Posted tagged ‘Judson College’

Cross-Country Return

May 13, 2018

 WORDS FROM W.W.                                                              May 13, 2018

                          

I received the good news this week. Next school year I’ll be coaching middle school cross-country. It’s a return, in many ways, to my roots!

When I was a junior in high school I started running cross-country. My path had been pre-determined by the previous school year’s track program. At a cold early April triangular meet at Fairland High School in Proctorville, Ohio, the Ironton High School head track coach, Bill Trent, had asked if anyone was interested in running in the two mile race that day. Our team needed another runner to compete, or at least jog. Although I had been the Wood County, West Virginia, eight year old 50 yard dash champion…that had been almost eight years in the rearview mirror. This was my chance to run varsity…as a sophomore!

“But it’s Twwwooooo Miles!”

And it was cold with a chilling rain mist making it even more miserable! 

“I’ll run, Coach!”

“Okay, Billy! Do the best you can!”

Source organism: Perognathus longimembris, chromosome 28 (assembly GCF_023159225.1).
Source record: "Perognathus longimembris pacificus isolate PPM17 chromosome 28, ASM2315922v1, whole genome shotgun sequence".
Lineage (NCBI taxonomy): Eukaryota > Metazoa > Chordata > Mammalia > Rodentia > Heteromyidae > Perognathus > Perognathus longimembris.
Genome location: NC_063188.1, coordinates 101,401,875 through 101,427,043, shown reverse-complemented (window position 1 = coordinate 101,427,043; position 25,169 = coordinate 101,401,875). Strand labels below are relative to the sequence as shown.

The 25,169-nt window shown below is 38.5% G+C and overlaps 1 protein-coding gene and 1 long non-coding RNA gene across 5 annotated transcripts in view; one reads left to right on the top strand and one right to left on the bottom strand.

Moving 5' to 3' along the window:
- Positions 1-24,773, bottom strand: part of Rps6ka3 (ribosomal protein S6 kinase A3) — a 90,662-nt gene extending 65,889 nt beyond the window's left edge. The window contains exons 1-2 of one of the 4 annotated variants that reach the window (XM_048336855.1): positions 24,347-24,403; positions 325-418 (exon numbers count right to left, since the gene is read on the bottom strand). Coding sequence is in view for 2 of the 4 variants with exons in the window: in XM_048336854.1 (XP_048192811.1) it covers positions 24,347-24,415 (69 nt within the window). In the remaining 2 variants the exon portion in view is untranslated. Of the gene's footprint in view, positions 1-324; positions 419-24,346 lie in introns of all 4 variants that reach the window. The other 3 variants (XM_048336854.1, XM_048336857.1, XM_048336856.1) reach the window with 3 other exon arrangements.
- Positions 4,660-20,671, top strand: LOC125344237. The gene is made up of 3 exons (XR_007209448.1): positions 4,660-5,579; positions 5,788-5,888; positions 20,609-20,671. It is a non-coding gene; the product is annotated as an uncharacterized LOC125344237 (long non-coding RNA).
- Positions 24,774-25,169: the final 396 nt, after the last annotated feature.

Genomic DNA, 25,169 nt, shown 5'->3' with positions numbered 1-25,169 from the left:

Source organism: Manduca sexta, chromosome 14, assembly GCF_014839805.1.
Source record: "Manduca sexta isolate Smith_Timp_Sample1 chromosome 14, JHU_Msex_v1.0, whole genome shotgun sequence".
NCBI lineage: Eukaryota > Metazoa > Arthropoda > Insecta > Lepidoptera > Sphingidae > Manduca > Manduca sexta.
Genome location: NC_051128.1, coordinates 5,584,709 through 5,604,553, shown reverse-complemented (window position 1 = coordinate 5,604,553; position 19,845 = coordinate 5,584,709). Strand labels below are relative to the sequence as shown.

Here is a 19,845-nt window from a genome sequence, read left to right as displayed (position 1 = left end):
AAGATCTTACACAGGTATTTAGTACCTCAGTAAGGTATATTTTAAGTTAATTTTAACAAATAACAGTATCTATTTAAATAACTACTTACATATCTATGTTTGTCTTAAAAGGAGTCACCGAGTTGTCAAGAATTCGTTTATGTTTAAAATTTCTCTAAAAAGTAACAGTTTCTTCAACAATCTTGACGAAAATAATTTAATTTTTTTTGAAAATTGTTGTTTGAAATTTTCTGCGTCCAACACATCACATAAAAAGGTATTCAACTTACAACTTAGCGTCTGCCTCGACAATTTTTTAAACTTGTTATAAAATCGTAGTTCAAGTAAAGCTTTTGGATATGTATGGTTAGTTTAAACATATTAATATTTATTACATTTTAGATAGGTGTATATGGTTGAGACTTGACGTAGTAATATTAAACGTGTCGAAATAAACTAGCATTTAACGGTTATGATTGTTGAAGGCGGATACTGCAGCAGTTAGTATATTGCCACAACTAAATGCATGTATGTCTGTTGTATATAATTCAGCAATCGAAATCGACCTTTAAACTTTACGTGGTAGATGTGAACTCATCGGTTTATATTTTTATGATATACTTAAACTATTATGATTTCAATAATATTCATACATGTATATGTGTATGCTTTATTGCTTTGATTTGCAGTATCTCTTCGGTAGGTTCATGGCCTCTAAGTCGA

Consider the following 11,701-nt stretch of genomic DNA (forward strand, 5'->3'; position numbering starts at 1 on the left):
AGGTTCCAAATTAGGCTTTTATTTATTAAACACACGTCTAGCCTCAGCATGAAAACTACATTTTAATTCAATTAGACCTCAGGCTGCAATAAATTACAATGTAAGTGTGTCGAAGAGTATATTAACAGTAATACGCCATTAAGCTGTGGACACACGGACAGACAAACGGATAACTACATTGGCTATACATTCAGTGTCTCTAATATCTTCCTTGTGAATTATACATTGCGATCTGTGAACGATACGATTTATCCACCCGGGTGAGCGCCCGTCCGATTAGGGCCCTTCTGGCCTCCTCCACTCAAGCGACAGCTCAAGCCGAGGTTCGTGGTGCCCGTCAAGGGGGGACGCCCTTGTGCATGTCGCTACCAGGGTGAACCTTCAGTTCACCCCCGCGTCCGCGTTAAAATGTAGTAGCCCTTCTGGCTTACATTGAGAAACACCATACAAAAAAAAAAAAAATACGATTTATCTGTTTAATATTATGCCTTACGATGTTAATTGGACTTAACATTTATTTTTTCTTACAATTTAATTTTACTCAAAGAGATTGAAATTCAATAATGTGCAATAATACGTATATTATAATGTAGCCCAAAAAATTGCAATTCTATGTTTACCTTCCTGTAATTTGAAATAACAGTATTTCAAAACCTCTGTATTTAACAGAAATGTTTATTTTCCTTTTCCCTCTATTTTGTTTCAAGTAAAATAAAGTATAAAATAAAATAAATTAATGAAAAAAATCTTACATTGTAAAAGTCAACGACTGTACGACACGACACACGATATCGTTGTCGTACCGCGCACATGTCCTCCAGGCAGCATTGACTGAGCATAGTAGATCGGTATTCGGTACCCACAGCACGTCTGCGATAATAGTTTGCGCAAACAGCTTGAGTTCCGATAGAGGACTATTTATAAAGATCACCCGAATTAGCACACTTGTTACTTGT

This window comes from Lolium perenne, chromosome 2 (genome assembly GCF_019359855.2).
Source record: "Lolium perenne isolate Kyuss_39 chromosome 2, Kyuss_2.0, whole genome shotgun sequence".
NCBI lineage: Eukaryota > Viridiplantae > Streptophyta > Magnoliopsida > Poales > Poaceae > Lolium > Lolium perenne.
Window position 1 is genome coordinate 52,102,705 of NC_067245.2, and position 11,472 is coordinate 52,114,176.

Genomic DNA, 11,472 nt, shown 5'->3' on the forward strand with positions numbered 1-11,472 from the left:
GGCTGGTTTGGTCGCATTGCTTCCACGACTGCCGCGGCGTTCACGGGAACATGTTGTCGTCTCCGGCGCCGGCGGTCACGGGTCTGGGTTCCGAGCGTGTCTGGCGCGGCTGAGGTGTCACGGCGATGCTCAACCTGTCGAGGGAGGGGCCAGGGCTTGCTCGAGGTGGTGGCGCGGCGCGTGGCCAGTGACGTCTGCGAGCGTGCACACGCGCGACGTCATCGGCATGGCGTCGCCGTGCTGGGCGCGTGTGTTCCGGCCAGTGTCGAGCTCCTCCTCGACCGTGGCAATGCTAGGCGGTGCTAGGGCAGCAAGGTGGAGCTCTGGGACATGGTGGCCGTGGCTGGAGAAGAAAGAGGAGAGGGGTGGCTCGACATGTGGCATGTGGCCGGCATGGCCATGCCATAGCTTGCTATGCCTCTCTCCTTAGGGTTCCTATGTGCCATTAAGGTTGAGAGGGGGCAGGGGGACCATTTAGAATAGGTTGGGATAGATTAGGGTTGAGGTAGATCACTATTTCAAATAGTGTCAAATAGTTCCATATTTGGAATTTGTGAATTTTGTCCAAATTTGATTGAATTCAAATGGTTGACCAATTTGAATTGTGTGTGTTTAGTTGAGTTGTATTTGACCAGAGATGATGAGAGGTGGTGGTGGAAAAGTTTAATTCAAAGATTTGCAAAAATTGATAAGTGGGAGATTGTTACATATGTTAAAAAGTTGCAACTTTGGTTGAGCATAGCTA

I don’t remember my time that day…something like fourteen minutes! I remember that I wasn’t last, beat a couple of other runners, endured the wet wind on the back stretch, and scored a point for our team with a fourth place finish. 

And suddenly I was a distance runner! My time dropped three minutes in the next few weeks and I finished the season with a fifth place finish at the league meet in Athens. It paved the way for the fall cross-country season, and a summer of running on top of the flood walls of Ironton. 

Lance Clanton was the cross-country coach. I don’t think Coach Clanton had much experience with running, but IHS needed someone to keep a pack of running fools in line. During the school day he was the industrial arts teacher. He is the only industrial arts teacher I have ever met who was also a cross-country coach! 

We were a mediocre team not quite understanding the race tactics and practice ideas of the new school sport. Our home course include one part where we ran down into a dump area next to the school, affectionately called “the Sand Pit”, and back up again. Interval training was a foreign concept. One goofy runner named Eugene would climb a tree and wait for everyone to come back past him on a route we would run from the high school down to the cemetery and back. Actually, we were all a bit goofy, a few nerds before that term became commonplace, a couple of athletes, and a few others thrown into the mix who had nothing better to do after school.  

Two years after that I was wearing a t-shirt that had Miami of Ohio on the front of it. I was 16th man on a sixteen man roster, which means I was able to wear the t-shirt, run in the home meets, and endure the exhausting practices. Miami finished 7th at the NCAA nationals that year. I was not a factor in their success, but it did teach me a lot about what cross-country is and isn’t!